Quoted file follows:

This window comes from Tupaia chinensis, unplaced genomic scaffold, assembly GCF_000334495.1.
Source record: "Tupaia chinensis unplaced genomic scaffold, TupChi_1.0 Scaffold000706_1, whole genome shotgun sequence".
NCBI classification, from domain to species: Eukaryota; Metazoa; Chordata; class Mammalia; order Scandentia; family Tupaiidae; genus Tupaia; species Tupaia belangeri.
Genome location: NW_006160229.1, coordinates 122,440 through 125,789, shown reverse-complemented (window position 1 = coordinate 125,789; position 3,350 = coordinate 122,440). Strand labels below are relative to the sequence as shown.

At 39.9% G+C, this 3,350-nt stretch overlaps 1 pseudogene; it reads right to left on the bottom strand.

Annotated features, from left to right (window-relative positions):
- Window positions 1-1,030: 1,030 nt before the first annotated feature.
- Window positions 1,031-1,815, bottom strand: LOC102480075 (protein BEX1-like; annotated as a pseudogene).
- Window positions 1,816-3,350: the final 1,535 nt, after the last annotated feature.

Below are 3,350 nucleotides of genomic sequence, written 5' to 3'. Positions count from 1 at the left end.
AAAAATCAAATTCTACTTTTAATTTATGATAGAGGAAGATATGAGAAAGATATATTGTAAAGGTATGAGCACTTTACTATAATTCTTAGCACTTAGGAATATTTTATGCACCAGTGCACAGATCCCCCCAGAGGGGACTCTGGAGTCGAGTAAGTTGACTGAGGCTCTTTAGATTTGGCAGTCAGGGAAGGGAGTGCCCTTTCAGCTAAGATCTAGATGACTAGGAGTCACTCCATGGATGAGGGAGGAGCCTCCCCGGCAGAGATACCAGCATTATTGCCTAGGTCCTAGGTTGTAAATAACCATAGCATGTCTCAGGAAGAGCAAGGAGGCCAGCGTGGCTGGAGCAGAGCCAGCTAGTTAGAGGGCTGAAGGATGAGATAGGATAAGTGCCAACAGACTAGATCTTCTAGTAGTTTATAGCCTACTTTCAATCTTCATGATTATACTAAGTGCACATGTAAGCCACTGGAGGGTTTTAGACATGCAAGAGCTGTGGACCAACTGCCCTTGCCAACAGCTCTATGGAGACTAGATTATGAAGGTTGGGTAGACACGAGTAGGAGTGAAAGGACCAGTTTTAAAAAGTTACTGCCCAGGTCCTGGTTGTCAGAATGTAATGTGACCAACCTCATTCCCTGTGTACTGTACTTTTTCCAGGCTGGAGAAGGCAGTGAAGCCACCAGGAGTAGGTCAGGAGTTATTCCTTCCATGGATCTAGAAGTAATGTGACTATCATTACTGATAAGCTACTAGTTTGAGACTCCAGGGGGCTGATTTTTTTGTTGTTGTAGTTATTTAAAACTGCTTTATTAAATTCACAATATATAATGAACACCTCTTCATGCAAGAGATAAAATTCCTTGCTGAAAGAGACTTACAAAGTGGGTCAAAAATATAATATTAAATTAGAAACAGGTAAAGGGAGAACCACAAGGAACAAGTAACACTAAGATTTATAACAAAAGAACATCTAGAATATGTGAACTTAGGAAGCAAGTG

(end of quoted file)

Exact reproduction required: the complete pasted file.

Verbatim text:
This window comes from Tupaia chinensis, unplaced genomic scaffold, assembly GCF_000334495.1.
Source record: "Tupaia chinensis unplaced genomic scaffold, TupChi_1.0 Scaffold000706_1, whole genome shotgun sequence".
NCBI classification, from domain to species: Eukaryota; Metazoa; Chordata; class Mammalia; order Scandentia; family Tupaiidae; genus Tupaia; species Tupaia belangeri.
Genome location: NW_006160229.1, coordinates 122,440 through 125,789, shown reverse-complemented (window position 1 = coordinate 125,789; position 3,350 = coordinate 122,440). Strand labels below are relative to the sequence as shown.

At 39.9% G+C, this 3,350-nt stretch overlaps 1 pseudogene; it reads right to left on the bottom strand.

Annotated features, from left to right (window-relative positions):
- Window positions 1-1,030: 1,030 nt before the first annotated feature.
- Window positions 1,031-1,815, bottom strand: LOC102480075 (protein BEX1-like; annotated as a pseudogene).
- Window positions 1,816-3,350: the final 1,535 nt, after the last annotated feature.

Below are 3,350 nucleotides of genomic sequence, written 5' to 3'. Positions count from 1 at the left end.
AAAAATCAAATTCTACTTTTAATTTATGATAGAGGAAGATATGAGAAAGATATATTGTAAAGGTATGAGCACTTTACTATAATTCTTAGCACTTAGGAATATTTTATGCACCAGTGCACAGATCCCCCCAGAGGGGACTCTGGAGTCGAGTAAGTTGACTGAGGCTCTTTAGATTTGGCAGTCAGGGAAGGGAGTGCCCTTTCAGCTAAGATCTAGATGACTAGGAGTCACTCCATGGATGAGGGAGGAGCCTCCCCGGCAGAGATACCAGCATTATTGCCTAGGTCCTAGGTTGTAAATAACCATAGCATGTCTCAGGAAGAGCAAGGAGGCCAGCGTGGCTGGAGCAGAGCCAGCTAGTTAGAGGGCTGAAGGATGAGATAGGATAAGTGCCAACAGACTAGATCTTCTAGTAGTTTATAGCCTACTTTCAATCTTCATGATTATACTAAGTGCACATGTAAGCCACTGGAGGGTTTTAGACATGCAAGAGCTGTGGACCAACTGCCCTTGCCAACAGCTCTATGGAGACTAGATTATGAAGGTTGGGTAGACACGAGTAGGAGTGAAAGGACCAGTTTTAAAAAGTTACTGCCCAGGTCCTGGTTGTCAGAATGTAATGTGACCAACCTCATTCCCTGTGTACTGTACTTTTTCCAGGCTGGAGAAGGCAGTGAAGCCACCAGGAGTAGGTCAGGAGTTATTCCTTCCATGGATCTAGAAGTAATGTGACTATCATTACTGATAAGCTACTAGTTTGAGACTCCAGGGGGCTGATTTTTTTGTTGTTGTAGTTATTTAAAACTGCTTTATTAAATTCACAATATATAATGAACACCTCTTCATGCAAGAGATAAAATTCCTTGCTGAAAGAGACTTACAAAGTGGGTCAAAAATATAATATTAAATTAGAAACAGGTAAAGGGAGAACCACAAGGAACAAGTAACACTAAGATTTATAACAAAAGAACATCTAGAATATGTGAACTTAGGAAGCAAGTG